I mentioned earlier that the amount of memory available to each of the various instrument tasks was limited, but just how limited may be surprising to some, given that it is now commonplace to find 500 megabytes or even a gigabyte (or more) in a desktop PC. The initial memory allocation to both the SSI and RAC/OM tasks for image data storage was 230K short of a full 10 megabytes (10,255,360 bytes, to be exact). There was discussion of increasing this after the spacecraft landed, which meant that any memory management scheme had to be flexible, but this was the design baseline. The default storage scheme needed to be able to handle at least four SSI images (or two pairs, consisting of one image for each "eye") and at least four RAC/OM images, all in the same memory space. The odd size meant that it wouldn't be possible to squeeze in more than four full-size SSI images, at least not initially.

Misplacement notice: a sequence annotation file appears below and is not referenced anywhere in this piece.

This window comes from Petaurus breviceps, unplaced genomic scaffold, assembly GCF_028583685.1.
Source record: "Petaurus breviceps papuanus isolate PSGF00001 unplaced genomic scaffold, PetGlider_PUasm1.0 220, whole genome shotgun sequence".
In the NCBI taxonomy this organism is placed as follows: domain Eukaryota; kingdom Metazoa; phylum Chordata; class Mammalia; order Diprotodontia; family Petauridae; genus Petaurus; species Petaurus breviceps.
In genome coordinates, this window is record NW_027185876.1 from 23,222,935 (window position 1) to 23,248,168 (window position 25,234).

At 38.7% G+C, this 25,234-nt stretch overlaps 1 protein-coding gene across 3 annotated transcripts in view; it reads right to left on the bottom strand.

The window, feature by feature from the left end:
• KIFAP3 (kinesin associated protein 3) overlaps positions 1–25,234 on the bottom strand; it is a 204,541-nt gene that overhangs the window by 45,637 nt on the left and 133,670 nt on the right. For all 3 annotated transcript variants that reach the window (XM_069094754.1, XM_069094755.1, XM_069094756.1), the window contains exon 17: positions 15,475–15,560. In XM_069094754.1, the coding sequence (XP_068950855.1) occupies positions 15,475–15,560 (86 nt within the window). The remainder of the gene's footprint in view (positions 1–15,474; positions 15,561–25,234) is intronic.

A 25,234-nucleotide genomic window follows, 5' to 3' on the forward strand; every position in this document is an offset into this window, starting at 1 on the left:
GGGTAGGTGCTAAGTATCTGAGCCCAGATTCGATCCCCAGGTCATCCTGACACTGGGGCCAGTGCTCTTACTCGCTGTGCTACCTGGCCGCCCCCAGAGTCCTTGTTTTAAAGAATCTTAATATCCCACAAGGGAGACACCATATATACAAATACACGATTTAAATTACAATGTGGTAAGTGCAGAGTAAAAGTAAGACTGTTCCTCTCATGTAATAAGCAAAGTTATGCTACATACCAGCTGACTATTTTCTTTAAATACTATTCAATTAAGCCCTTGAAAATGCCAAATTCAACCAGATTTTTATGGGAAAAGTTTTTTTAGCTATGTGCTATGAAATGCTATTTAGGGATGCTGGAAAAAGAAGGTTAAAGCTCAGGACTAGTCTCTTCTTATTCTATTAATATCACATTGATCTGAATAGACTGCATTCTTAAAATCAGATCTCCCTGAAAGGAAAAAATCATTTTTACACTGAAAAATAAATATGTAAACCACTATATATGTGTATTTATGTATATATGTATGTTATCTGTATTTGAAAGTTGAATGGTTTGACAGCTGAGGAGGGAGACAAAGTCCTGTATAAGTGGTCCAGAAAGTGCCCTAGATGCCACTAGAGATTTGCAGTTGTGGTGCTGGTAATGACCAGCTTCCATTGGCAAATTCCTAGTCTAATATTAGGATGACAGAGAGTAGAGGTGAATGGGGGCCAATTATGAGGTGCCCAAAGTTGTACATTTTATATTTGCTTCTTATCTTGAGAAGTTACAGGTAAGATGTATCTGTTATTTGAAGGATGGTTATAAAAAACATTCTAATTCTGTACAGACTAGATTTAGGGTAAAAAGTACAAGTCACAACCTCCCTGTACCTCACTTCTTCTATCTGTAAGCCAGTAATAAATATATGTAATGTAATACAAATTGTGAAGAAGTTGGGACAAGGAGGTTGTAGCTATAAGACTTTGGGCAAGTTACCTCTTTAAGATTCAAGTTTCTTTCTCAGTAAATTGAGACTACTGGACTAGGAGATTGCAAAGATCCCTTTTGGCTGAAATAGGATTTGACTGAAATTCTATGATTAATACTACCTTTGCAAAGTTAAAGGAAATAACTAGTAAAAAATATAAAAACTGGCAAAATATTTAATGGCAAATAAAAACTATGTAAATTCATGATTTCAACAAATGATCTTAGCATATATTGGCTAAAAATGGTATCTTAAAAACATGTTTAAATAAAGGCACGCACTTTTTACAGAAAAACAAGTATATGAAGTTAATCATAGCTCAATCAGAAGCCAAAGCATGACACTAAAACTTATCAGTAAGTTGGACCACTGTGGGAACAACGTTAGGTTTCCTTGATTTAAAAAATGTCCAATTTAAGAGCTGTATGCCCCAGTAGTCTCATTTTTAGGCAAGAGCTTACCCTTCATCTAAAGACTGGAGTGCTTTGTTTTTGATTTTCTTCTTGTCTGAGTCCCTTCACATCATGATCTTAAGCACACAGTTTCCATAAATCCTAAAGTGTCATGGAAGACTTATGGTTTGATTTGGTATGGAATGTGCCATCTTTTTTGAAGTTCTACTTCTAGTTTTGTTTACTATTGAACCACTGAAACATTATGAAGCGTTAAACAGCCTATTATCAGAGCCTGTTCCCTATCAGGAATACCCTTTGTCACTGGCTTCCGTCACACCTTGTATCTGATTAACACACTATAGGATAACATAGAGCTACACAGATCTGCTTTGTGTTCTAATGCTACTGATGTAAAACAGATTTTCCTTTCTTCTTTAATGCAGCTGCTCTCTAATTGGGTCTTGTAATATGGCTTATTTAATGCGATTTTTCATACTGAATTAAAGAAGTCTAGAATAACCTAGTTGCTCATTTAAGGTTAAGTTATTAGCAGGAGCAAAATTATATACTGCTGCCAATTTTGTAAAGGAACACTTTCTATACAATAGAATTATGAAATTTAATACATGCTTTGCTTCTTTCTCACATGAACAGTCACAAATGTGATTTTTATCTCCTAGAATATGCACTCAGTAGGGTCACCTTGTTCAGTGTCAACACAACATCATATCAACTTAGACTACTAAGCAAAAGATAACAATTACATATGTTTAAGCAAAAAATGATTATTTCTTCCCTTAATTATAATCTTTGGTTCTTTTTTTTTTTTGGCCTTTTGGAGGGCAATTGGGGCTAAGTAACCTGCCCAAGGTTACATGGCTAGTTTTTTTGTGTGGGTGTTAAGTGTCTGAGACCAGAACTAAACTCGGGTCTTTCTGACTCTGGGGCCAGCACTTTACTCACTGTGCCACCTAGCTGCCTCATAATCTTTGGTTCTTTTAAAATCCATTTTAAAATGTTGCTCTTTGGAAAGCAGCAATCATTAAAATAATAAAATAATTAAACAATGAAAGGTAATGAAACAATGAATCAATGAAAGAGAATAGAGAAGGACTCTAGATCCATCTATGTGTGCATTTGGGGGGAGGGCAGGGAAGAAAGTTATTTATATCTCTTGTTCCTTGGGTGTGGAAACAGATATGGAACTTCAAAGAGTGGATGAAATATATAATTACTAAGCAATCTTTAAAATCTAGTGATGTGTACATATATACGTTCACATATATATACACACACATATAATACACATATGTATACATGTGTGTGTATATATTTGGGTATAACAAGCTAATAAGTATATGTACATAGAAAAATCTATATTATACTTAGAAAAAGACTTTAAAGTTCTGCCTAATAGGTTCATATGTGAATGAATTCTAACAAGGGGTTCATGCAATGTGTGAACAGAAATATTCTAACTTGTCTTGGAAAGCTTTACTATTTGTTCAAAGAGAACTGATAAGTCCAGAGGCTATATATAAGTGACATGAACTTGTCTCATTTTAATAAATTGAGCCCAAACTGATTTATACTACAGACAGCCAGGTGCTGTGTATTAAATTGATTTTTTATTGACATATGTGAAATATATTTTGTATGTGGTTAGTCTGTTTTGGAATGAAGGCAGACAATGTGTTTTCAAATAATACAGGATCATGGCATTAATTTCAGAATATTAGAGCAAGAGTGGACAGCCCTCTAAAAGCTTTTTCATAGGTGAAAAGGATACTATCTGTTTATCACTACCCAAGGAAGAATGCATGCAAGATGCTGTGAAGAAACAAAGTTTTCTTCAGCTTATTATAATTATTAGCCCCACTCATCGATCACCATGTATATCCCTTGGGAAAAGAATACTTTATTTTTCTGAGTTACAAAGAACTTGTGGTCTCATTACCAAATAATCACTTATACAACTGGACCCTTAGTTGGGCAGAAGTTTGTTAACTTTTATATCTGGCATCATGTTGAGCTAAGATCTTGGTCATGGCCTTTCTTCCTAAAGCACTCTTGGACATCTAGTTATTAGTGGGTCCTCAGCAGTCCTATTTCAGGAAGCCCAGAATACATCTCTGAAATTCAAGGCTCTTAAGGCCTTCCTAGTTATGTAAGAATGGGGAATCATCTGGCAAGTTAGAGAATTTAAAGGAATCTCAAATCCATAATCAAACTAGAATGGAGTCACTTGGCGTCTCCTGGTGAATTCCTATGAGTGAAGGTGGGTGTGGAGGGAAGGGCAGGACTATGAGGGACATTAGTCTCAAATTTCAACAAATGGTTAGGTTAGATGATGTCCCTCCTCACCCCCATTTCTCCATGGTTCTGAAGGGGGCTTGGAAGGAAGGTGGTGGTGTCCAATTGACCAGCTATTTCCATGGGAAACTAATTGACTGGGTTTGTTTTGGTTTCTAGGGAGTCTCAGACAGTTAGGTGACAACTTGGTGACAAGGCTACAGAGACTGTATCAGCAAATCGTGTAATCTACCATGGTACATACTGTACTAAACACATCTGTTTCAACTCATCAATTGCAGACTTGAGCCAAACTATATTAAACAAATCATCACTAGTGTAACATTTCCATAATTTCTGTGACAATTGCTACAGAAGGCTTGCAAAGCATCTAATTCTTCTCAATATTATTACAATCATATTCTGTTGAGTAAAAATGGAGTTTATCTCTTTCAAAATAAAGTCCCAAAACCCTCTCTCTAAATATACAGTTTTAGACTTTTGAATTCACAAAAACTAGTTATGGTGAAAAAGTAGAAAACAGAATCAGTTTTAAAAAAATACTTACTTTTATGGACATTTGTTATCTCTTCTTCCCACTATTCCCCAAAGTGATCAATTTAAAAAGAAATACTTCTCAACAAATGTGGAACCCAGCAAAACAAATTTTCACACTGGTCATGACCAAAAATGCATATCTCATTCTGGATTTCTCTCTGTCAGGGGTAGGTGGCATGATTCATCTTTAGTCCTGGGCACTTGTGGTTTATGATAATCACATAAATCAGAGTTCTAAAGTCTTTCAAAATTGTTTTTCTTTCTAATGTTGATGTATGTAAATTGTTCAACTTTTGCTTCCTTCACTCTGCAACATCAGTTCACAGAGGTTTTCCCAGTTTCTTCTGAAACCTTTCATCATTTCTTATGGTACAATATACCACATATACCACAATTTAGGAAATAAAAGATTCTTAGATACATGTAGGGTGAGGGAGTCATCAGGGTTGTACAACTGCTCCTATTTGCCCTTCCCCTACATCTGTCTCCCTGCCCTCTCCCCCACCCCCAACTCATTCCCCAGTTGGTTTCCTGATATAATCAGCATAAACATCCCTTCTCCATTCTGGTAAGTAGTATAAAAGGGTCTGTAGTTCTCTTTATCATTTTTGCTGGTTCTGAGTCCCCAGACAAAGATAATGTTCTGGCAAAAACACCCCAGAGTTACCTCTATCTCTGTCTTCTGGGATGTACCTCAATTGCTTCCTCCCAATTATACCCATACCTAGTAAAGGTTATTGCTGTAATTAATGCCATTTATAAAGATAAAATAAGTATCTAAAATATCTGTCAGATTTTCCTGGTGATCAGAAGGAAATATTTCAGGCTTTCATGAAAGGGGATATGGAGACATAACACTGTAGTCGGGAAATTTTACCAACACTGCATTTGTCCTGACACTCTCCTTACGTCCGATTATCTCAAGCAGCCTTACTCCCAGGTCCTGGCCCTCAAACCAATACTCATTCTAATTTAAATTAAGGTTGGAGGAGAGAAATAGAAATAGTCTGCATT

In embedded systems, the use of dynamic memory allocation is usually considered to be a Really Bad Idea. To avoid issues with fragmented memory, memory leaks, null pointers, mystery crashes, and the possibility of losing the mission completely, the use of dynamic memory allocation (C's
malloc function and its kin) was forbidden by the flight software coding rules. This meant that the imaging software had to manage the image data itself within whatever amount of memory was assigned to it, and it had to be robust and reliable.
The solution was the use of a set of functions that ...